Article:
New Faculty: David Victor

When David Victor entered Harvard College, he thought he would be a theatrical designer, and he spent every spare moment over the next three years working toward that aim. But he also enjoyed his classes in atmospheric chemistry, physics, and political science. In what he describes as “an accident of history,” these subjects combined perfectly in a critical question the world was confronting: How could governments reduce the production of chemicals that were depleting the ozone layer?

And so began his career as a scholar who seeks to discover how countries can cooperate to solve collective problems, particularly those involving the environment, and how governments successfully and unsuccessfully regulate industries, especially those related to energy production.

After receiving his BA in history and science from Harvard and his PhD in political science from MIT, Victor went on to direct the Science and Technology Program at the Council on Foreign Relations.

He came to Stanford in 2001 to start the Program on Energy and Sustainable Development at the Freeman Spogli Institute for International Studies (FSI). The program focuses on the economic and environmental consequences of energy consumption, and much of Victor’s work involves extensive field research in some of the world’s poorest regions. For example, one such project explores the effects of efforts by governments to encourage private investors to finance costly power plants in developing countries where the rule of law is weak and contracts are essentially unenforceable. In this regard, Victor notes that FSI has had a very productive relationship with law students who have participated in field work.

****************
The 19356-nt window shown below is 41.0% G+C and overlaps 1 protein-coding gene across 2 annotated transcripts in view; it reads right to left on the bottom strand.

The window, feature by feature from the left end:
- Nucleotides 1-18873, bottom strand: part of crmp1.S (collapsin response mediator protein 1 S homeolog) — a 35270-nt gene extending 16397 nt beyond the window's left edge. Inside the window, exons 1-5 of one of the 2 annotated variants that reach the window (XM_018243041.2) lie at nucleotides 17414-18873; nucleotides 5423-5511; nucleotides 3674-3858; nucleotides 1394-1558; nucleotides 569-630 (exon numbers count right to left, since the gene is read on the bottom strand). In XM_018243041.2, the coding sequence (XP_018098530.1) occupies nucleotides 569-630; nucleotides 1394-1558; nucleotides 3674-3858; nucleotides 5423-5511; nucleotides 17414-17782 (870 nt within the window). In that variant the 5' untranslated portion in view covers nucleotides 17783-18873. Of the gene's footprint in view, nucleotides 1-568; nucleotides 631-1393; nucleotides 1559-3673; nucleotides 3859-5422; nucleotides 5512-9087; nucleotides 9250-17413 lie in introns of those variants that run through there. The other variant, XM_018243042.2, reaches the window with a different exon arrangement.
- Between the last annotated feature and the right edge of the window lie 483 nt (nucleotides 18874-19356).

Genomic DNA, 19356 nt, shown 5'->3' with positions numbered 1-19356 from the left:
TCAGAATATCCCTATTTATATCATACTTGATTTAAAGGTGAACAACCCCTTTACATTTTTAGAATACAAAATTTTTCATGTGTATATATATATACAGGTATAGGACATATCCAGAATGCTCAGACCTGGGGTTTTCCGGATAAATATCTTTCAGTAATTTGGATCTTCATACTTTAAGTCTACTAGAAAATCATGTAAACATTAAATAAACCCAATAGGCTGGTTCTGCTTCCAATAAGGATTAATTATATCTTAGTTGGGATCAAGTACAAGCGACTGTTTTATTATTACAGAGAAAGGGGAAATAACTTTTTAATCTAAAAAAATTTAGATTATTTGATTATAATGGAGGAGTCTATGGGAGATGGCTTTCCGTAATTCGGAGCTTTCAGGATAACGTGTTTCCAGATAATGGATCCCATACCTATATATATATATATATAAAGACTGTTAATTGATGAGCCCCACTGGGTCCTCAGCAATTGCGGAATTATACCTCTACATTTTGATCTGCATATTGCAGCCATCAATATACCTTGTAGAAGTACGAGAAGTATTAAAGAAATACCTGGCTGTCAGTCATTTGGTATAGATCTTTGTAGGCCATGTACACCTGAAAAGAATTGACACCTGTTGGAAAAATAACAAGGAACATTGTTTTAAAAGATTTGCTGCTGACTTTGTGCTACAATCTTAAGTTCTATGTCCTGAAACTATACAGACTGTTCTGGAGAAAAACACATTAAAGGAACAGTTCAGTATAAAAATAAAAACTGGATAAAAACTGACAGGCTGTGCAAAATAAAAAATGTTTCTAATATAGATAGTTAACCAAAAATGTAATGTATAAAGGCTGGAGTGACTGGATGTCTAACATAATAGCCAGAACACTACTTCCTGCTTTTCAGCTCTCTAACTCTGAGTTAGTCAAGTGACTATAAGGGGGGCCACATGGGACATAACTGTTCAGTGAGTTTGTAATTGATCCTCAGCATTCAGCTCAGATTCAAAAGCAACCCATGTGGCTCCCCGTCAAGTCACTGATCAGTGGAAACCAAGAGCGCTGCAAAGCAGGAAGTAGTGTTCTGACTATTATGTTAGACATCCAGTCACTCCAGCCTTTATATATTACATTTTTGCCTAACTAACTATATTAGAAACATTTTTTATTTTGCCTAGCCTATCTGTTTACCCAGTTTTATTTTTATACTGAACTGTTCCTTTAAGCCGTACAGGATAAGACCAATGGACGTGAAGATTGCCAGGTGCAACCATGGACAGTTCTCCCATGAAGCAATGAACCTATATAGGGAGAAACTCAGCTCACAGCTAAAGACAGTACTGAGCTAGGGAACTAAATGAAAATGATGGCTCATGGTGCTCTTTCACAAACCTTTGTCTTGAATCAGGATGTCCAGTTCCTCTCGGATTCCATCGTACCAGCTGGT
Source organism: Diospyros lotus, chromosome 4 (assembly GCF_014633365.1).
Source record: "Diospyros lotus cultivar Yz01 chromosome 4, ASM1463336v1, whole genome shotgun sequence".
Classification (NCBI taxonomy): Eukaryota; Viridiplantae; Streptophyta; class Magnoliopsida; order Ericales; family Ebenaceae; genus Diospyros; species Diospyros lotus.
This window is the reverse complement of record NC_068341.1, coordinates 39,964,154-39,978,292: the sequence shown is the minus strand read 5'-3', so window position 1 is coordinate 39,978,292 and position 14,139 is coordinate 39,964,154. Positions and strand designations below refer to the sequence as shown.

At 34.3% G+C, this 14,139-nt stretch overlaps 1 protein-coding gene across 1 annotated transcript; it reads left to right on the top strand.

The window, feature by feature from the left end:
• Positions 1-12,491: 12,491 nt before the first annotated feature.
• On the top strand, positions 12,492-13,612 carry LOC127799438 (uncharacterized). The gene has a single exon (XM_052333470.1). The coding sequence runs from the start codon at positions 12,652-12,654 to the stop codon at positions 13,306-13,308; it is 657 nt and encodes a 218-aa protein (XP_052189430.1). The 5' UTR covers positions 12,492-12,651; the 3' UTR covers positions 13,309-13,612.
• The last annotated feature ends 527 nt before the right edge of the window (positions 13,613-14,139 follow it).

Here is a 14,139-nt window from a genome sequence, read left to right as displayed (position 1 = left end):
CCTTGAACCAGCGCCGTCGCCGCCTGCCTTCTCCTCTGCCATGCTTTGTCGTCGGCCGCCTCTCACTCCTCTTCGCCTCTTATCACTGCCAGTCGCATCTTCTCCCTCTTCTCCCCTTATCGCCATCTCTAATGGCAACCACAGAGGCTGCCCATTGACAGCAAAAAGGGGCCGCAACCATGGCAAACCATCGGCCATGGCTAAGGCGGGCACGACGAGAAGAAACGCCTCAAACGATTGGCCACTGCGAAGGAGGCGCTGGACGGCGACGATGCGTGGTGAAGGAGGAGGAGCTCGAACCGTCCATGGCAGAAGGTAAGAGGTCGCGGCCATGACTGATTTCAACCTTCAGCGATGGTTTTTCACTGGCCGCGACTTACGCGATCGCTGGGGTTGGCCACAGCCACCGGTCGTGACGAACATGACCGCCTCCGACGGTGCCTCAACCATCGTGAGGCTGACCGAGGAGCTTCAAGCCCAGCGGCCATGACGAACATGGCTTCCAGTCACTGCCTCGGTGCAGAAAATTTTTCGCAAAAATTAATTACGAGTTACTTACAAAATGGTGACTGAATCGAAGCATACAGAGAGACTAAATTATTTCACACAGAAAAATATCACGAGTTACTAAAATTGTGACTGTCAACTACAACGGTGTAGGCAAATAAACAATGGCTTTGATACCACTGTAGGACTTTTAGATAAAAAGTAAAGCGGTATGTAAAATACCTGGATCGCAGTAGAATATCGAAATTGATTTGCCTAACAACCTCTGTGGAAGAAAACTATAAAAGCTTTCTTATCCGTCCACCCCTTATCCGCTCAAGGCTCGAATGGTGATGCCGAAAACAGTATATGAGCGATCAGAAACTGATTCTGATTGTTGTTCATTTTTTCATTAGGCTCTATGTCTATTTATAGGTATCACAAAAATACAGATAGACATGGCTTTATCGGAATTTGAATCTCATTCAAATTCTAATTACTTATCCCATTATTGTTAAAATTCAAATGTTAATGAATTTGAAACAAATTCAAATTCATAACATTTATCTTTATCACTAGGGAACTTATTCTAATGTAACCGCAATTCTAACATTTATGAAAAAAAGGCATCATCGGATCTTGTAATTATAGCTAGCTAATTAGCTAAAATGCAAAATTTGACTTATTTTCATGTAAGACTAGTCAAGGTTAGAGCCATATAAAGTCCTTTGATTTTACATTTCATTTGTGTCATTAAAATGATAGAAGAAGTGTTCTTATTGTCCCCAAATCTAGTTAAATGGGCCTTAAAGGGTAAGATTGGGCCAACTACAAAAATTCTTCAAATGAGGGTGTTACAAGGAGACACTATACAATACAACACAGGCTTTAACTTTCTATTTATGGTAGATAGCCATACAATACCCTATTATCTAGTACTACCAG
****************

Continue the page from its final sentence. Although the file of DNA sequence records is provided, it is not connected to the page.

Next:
Victor’s new appointment at the law school (25 percent) will allow him to continue his work at FSI (75 percent) while holding a regular faculty position on campus. It will also enable the law school to strengthen dramatically its curriculum in the areas of regulation, energy law, and environmental policy.

But what does any of this have to do with theater? Victor observes that theater is really about organizing entrances and exits so that everything runs smoothly. “Essentially, my work is about trying to achieve that same type of synchronization on a much larger stage.”